Get Lost, Bill James!
I hate sabermetrics. I’ll just get that out in the open. I hate ’em. Not as bad as the Yankees, but I still hate them. I find all of them awful, but in particular, WAR is just the worst. It is vague, meaningless, misunderstood, and misinterpreted. In short, it’s just like the Dickey trade – people don’t get what it means, but they want to look like they do, so they start complaining about something or other.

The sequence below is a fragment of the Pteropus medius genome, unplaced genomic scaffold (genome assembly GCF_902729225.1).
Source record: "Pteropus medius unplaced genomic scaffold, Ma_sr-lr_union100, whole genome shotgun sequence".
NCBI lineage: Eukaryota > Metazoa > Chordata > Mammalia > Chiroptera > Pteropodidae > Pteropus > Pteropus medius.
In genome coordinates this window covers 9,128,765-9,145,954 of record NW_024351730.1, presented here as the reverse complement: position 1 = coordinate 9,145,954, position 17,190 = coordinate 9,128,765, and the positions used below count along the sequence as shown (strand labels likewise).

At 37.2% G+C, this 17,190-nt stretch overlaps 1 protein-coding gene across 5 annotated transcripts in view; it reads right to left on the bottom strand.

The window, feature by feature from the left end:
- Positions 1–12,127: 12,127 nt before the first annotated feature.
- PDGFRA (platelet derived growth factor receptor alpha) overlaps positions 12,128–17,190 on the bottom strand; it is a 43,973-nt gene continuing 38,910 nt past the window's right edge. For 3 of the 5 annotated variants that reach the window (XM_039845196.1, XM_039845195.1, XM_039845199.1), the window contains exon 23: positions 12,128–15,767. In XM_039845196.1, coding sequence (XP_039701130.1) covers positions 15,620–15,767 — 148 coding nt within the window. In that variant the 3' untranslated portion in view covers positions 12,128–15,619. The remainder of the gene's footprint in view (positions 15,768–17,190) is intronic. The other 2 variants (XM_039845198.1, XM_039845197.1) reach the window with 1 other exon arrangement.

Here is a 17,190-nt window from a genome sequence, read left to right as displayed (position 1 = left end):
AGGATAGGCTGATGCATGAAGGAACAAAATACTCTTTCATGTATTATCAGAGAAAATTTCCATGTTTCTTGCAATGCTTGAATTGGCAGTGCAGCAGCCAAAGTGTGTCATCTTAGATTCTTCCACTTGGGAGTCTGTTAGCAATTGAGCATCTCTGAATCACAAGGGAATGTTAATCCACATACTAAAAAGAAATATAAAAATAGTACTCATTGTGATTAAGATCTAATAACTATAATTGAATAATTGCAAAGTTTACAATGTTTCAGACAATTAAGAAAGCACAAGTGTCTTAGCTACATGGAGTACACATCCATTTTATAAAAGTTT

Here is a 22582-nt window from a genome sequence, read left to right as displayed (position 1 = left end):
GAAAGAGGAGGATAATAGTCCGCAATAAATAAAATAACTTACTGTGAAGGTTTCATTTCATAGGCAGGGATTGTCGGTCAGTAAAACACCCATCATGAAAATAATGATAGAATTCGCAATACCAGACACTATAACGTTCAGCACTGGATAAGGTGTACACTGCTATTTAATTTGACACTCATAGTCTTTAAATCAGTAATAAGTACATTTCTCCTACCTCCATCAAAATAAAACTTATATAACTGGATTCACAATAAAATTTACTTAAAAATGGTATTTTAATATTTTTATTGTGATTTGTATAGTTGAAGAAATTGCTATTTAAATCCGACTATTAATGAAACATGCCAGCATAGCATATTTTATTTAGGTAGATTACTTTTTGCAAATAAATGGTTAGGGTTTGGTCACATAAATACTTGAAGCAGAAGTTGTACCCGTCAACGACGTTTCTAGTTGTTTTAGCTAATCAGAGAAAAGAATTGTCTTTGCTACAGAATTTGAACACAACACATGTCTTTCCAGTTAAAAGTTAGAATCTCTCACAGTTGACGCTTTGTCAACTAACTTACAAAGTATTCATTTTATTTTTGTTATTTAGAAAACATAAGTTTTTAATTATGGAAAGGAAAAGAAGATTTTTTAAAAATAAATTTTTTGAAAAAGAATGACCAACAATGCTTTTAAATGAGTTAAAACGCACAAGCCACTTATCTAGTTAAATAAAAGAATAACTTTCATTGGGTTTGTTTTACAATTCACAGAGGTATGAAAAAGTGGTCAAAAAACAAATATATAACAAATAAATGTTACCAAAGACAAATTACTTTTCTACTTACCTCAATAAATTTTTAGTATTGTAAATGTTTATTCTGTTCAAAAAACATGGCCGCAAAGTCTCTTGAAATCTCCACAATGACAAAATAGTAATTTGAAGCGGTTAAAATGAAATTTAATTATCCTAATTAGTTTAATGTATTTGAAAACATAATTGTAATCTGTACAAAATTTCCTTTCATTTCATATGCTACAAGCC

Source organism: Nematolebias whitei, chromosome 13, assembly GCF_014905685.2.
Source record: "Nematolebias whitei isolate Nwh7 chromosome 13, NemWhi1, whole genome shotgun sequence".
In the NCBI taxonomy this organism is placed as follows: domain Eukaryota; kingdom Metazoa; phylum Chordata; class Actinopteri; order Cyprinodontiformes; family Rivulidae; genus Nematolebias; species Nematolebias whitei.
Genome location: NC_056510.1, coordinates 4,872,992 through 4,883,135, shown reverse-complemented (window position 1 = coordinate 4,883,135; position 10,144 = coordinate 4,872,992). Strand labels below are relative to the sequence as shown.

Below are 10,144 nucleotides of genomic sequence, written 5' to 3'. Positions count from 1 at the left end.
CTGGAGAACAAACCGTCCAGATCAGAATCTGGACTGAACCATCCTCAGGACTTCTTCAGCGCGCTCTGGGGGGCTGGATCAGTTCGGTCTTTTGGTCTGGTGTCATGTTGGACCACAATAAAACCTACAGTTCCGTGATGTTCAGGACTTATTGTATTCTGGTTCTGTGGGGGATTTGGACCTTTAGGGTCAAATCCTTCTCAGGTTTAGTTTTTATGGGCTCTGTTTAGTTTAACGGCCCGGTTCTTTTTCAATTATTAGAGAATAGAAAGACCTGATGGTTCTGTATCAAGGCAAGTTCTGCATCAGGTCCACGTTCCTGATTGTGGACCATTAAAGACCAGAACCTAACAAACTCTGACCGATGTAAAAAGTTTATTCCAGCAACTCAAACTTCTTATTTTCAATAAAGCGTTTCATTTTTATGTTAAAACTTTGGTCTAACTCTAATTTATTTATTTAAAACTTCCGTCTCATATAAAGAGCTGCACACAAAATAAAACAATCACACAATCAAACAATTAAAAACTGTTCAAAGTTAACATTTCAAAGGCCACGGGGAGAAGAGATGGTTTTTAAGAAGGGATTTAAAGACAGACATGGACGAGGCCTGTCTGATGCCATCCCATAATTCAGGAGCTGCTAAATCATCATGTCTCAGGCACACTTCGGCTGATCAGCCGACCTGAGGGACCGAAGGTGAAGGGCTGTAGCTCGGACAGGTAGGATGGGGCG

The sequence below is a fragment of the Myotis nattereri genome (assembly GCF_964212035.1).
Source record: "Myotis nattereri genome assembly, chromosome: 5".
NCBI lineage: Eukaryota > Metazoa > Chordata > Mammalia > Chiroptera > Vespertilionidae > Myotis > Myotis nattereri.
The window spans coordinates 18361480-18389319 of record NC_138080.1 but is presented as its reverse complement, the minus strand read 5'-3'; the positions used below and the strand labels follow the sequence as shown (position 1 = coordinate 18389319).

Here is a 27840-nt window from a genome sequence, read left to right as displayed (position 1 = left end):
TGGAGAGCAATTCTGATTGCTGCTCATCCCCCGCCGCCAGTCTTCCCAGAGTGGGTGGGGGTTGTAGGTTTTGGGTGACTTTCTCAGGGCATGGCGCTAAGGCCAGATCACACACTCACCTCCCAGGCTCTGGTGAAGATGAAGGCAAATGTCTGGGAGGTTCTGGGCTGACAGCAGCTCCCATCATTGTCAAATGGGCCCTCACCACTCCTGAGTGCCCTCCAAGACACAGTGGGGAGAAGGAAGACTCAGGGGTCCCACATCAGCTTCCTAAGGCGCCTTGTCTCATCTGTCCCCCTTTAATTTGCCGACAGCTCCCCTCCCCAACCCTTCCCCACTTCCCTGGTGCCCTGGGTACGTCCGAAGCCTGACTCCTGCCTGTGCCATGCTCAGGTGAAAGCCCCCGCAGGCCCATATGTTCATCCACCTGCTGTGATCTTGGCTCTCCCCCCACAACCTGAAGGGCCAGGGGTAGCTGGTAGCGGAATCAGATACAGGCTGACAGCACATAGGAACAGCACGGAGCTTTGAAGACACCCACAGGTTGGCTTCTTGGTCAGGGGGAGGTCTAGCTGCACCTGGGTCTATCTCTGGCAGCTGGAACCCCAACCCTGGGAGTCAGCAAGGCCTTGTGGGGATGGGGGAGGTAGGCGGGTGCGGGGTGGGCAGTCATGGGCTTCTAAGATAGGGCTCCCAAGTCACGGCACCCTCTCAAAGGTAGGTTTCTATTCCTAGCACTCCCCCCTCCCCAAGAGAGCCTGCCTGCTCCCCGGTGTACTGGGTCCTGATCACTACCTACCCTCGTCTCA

Here’s why I hate WAR. Number 1, its name does an absolutely terrible job of expressing what it means. If a statistic is called “Wins Above Replacement,” I would expect a few things out of that statistic. 1, defensive WAR plus offensive WAR would add to give total WAR, and 2, the WAR of every player on a team would give the win total of the entire team. I have addressed numerous people about the second concern, and their response is always the same: “Well, you’ll just have to get used to it, because there’s no team WAR.” Am I missing something? Isn’t a team the sum of its players? Shouldn’t the wins contributed to a team by each player add up to the amount of total team wins?